United States of America, Plaintiff-appellee, v. Jeffrey L. Kinney, Defendant-appellant, 915 F.2d 1471 (10th Cir. 1990)Annotate this Case
Marilyn M. Trubey, Asst. Federal Public Defender (Charles D. Anderson, Federal Public Defender, with her, on the brief), Topeka, Kan., for defendant-appellant.
Richard Hathaway, Asst. U.S. Atty. (Lee Thompson, U.S. Atty., and Kurt J. Shernuk, Asst. U.S. Atty., on the brief), Topeka, Kan., for plaintiff-appellee.
Before LOGAN, McWILLIAMS and ANDERSON, Circuit Judges.
LOGAN, Circuit Judge.
Defendant Jeffrey L. Kinney appeals his sentence imposed following his plea of guilty to possession of contraband in prison in violation of 18 U.S.C. § 1791(a) (2). Defendant argues that the district court erred in finding that prior convictions for bank robberies in Nevada and California were unrelated for purposes of three point increases in defendant's criminal history score under the Sentencing Guidelines.
Defendant's argument revolves around his involvement in three bank robberies in 1984. The first occurred on June 7 in Los Angeles, California; the second on June 13 in Fullerton, California; and the third on August 14 in Las Vegas, Nevada. Defendant pleaded guilty to the two California robberies which were consolidated at sentencing. Defendant also pleaded guilty to the Nevada robbery. In determining defendant's criminal history score in the present case, the district court added three points for the California robberies and three more for the Nevada robbery. See U.S.S.G. Secs. 4A1.1(a) and 4A1.2(a) (2). Defendant asserts that only three points should have been awarded because all three robberies were "related" cases under U.S.S.G. Secs. 4A1.1(a), 4A1.2(a) (2), and Application Note 3 to Sec. 4A1.2. He argues that the three robberies were related because they were part of a single common scheme to obtain money for his drug habit.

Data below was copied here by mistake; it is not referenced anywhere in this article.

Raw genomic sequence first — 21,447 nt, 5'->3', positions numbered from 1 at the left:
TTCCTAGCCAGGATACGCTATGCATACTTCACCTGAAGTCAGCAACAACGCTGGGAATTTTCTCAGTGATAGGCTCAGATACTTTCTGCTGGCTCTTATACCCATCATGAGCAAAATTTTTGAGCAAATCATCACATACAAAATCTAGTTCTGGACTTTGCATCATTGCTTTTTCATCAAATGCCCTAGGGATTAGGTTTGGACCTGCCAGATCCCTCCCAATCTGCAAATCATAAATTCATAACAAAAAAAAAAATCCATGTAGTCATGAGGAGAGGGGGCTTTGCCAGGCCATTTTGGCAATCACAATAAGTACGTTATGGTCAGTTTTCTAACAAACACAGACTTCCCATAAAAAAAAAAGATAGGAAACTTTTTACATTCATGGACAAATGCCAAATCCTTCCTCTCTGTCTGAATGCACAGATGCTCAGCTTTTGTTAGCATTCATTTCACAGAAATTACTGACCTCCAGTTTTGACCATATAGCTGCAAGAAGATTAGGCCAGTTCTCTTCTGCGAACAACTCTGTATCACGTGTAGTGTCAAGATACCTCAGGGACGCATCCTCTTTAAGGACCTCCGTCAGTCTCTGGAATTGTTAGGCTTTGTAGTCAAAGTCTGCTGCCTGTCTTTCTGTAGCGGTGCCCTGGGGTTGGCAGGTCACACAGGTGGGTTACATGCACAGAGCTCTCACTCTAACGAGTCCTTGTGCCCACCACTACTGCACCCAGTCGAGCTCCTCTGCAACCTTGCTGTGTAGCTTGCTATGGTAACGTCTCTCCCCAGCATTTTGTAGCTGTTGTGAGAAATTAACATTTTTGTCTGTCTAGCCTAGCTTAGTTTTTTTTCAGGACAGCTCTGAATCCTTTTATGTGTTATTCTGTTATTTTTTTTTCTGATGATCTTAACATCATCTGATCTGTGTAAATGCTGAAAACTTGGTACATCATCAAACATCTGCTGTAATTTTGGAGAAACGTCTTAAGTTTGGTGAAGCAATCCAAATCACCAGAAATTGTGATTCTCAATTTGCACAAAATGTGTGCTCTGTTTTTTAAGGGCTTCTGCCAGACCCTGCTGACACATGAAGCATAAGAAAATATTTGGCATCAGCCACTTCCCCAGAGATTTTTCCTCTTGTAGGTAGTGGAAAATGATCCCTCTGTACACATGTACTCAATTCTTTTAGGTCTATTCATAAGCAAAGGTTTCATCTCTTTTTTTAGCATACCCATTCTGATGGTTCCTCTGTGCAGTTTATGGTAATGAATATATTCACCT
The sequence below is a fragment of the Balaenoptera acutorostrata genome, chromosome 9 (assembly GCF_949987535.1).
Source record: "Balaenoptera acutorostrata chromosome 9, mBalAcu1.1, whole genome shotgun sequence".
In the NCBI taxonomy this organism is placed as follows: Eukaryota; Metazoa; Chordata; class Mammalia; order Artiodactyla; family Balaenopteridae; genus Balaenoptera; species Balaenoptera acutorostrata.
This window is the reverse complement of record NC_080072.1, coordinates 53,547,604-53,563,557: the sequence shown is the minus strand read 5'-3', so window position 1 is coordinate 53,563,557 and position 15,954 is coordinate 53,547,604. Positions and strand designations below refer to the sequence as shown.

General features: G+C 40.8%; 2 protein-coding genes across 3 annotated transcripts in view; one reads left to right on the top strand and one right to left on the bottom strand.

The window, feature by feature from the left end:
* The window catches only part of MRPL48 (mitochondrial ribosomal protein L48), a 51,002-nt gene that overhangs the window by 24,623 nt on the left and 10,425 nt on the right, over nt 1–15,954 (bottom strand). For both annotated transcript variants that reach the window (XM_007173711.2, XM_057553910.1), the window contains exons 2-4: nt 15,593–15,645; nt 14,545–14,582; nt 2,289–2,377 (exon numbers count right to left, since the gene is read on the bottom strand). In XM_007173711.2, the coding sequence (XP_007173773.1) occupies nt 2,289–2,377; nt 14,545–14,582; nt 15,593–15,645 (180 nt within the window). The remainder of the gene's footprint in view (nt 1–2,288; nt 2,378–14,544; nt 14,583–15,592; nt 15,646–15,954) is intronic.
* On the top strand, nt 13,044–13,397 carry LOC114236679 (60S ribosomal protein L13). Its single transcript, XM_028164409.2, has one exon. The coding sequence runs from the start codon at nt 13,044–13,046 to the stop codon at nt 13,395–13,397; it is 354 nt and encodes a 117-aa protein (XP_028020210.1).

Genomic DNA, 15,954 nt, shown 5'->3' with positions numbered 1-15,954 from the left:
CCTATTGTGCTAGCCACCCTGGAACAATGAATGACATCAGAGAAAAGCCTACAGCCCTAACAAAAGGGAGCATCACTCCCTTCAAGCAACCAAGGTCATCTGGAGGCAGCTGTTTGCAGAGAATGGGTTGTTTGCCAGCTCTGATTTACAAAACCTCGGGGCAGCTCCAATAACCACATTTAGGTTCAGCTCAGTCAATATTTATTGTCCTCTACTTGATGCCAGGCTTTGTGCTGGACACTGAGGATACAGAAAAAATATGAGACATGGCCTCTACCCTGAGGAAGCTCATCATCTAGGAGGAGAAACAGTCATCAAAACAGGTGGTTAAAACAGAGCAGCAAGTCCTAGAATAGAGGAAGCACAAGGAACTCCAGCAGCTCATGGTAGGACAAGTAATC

U.S.S.G. Sec. 4A1.1(a) provides that the sentencing court should " [a]dd 3 points for each prior sentence of imprisonment exceeding one year and one month" in determining a defendant's criminal history score. U.S.S.G. Sec. 4A1.2(a) (2) restricts Sec. 4A1.1(a) by providing that " ... [p]rior sentences imposed in related cases are to be treated as one sentence for purposes of the criminal history." Therefore, whether defendant should have been awarded three or six points turns on the definition of "related cases."
Application Note 3 to U.S.S.G. Sec. 4A1.2 states that " [c]ases are considered related if they (1) occurred on a single occasion, (2) were part of a single common scheme or plan, or (3) were consolidated for trial or sentencing." In this case, the district court treated the two California cases as related because they were consolidated at sentencing. It treated the Nevada case as separate.
Whether the robberies were related in the circumstances before us is a question of fact. After reviewing the record, we cannot say that the district court's fact finding on this issue is clearly erroneous. See United States v. Beaulieu, 893 F.2d 1177, 1181-82 (10th Cir.), cert. denied, --- U.S. ----, 110 S. Ct. 3302, 111 L. Ed. 2d 811 (1990) (a district court's determination of factual matters under the U.S.S.G. are reviewed under a clearly erroneous standard). Defendant robbed three separate banks in different locations over a three month period, the last two occurring nearly two months apart and in different states. The only evidence of a common scheme was defendant's own testimony about supporting his drug habit.
Defendant asserts that the California and Nevada cases are related because the sentences were made to run concurrently. Further, defendant argues that if he had sought a transfer of the California cases to Nevada, they would have been consolidated and, therefore, considered related. The fact is they were not consolidated; and a merely concurrent sentence of the same number of years given by a separate jurisdiction at a different date is not consolidation for sentencing as we read the Guidelines.1 See United States v. Jones, 899 F.2d 1097, 1101 (11th Cir. 1990). We have no difficulty holding that the district court could find that the Nevada robbery was not related to the California robberies.
Application Note 3 to U.S.S.G. Sec. 4A1.2 gives support to this conclusion by indicating that had the transfer been made and a combined sentence been given for the offenses which occurred "on independent occasions separated by arrests," the court should consider upward departure because three points would "not adequately reflect either the seriousness of the defendant's criminal history or the frequency with which he commits crimes."